by Sarah Teegarden
This week we’ve read a lot about family sitcoms and the different gender roles within them. At the beginning of family sitcoms in the 1950s gender roles were very polarized; men were the fathers who “knew best” and mothers were the complimentary housewife. Back in the 50s this was the American Dream, but for the life of me I can’t understand why.. The concept of a woman always staying at home to take care of her children and the house I understand, but to do those things and still be secondary to the husband is something I’ve never wrapped my head around.
Reading the past few chapters about family sitcoms in the 1950s and the American Dream was enlightening to me in an unexpected way. I’ve always known about the American Dream of a working dad, stay at home mom, white picket fence, and happy kids but I never knew about the dynamics within the American Family. As a Generation Zer who has grown up in a 21st century that fights for equality, I naively expected that women have always been considered the “boss” in a family. I know (and think it’s wrong) that women have been oppressed in the past, but I always thought that oppression came from outside of a family’s dynamics. Therefore, reading these chapters about the American Dream in family sitcoms really frustrated me. The reoccurring mention of “housewives” on TV and that being an American ideal was confusing.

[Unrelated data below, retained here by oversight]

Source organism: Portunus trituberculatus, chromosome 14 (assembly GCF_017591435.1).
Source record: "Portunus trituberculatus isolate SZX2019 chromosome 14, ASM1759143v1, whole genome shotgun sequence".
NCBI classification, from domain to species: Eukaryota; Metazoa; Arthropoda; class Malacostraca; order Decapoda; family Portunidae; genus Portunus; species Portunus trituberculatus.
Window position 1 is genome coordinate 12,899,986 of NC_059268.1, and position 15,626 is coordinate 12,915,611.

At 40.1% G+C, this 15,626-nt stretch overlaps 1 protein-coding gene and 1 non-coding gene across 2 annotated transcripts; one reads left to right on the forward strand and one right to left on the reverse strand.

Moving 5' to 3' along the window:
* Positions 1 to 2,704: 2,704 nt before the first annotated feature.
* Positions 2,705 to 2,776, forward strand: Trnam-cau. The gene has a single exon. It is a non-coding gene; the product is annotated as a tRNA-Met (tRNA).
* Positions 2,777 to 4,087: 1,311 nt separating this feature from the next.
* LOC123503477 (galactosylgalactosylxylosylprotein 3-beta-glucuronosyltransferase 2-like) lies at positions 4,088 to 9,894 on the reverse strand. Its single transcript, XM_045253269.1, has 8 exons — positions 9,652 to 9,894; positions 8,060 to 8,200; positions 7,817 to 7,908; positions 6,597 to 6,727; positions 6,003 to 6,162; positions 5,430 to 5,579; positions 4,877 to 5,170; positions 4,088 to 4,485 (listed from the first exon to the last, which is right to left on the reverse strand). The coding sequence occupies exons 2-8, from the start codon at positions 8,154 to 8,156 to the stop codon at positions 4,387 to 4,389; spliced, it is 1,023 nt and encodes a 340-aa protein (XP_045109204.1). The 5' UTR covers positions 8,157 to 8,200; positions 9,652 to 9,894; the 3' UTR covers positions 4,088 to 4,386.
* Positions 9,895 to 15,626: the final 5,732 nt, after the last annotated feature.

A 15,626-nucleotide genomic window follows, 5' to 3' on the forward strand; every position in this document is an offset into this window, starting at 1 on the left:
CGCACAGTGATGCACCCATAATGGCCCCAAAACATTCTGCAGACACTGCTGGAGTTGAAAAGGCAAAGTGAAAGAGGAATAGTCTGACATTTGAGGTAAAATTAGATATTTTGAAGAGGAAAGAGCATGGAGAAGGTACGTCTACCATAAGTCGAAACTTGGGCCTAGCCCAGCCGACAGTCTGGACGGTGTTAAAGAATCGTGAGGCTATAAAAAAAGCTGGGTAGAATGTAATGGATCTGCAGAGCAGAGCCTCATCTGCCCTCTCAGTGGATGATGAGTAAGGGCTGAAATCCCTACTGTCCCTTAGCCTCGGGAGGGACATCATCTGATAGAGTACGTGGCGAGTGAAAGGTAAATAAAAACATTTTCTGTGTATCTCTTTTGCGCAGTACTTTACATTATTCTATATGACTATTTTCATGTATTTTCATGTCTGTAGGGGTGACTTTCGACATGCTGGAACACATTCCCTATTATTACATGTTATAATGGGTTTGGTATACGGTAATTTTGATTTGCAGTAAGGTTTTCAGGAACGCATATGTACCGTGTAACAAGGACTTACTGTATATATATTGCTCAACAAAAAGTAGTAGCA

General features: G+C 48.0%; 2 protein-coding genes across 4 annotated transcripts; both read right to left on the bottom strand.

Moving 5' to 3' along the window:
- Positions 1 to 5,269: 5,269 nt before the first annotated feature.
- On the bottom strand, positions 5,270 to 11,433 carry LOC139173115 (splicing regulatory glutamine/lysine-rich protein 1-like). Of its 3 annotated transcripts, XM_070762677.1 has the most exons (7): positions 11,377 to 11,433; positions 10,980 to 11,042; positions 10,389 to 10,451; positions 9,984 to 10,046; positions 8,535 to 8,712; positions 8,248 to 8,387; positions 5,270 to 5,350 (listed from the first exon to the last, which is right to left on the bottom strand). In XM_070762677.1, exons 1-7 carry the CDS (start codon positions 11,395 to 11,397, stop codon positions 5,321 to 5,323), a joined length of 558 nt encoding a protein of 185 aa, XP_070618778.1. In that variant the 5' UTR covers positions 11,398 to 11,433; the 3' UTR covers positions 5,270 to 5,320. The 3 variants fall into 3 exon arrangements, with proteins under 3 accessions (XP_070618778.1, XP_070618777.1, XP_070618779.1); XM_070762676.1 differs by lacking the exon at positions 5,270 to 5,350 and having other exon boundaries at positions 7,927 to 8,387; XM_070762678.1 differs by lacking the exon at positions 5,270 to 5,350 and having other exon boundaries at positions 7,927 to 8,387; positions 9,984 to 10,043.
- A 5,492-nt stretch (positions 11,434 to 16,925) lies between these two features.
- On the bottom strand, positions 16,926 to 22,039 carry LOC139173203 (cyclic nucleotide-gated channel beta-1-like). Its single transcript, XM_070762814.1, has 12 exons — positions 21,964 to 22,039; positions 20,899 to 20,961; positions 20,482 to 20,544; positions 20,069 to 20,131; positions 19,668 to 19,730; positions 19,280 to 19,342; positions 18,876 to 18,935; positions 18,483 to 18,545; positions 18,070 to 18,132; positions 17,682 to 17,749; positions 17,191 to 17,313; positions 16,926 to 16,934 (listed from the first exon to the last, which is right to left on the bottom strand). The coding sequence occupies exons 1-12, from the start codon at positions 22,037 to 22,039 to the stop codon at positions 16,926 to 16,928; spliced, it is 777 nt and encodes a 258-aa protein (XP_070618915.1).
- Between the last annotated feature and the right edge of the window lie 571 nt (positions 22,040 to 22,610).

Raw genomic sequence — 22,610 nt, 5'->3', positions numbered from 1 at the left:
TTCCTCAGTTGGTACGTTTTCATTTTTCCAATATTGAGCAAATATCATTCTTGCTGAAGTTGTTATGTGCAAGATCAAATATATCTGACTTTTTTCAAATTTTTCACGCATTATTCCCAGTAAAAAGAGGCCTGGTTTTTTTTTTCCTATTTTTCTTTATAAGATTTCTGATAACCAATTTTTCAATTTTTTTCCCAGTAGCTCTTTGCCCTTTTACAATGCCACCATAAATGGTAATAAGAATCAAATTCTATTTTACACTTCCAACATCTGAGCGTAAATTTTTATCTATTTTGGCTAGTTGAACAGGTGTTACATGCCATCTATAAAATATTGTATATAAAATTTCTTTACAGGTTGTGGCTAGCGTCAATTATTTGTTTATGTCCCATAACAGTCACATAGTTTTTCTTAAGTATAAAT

Thankfully, I Love Lucy came around. In the mid to late 1950s, Lucy and Ricky Ricardo altered the concept of the American Dream through a television screen. The two characters mimicked the traditional gender roles that were so often portrayed and proclaimed on 1950 family sitcoms. Learning this was one of my favorite things this week because I happen to be a fan of I Love Lucy. When I was in middle school, before I even knew what feminism was or thought about proper family dynamics, I adored I Love Lucy. I think it was my 11th birthday that my mom got me an I Love Lucy metal lunch box, a small book on the show and a case of mints. I loved it! And I loved watching I Love Lucy! Lucille Ball’s facial expressions and constant ability to get into messy situations was hilarious to me. I thought she was funny and brave. Now I know that Lucille’s jokes weren’t just meant to make the audience laugh but to mock the previously praised “housewife”. I Love Lucy was an innovative show in the late 1950s that denied popular culture strict gender roles. This week I happily learned that one of my favorite shows as a young teen wasn’t just funny, but revolutionary for women.
(one of my favorite episodes.. Vitavetagegamin..)